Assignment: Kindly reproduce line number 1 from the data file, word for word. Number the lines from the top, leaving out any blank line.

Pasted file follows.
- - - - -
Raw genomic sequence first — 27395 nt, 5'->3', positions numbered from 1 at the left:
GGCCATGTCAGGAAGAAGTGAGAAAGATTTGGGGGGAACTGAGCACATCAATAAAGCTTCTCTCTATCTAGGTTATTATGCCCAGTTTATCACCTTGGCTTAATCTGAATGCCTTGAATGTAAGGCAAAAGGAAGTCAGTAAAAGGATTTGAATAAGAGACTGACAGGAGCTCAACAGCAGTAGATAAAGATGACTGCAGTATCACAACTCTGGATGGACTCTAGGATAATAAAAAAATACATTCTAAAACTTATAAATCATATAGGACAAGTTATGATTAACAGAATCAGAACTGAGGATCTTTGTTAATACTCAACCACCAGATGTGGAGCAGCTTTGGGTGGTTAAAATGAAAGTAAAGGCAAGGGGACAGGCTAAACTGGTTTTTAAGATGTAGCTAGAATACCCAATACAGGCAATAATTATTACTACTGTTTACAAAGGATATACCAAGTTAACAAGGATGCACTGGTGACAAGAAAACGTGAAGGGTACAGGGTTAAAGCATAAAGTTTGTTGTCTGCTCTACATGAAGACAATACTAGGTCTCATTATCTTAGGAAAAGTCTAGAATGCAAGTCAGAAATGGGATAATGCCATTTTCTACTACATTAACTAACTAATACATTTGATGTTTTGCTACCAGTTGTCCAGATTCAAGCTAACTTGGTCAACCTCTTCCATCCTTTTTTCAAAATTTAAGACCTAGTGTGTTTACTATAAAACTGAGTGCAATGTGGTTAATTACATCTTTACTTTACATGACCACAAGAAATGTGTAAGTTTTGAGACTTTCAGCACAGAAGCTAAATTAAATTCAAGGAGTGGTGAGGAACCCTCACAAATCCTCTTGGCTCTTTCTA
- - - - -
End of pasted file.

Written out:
Raw genomic sequence first — 27395 nt, 5'->3', positions numbered from 1 at the left: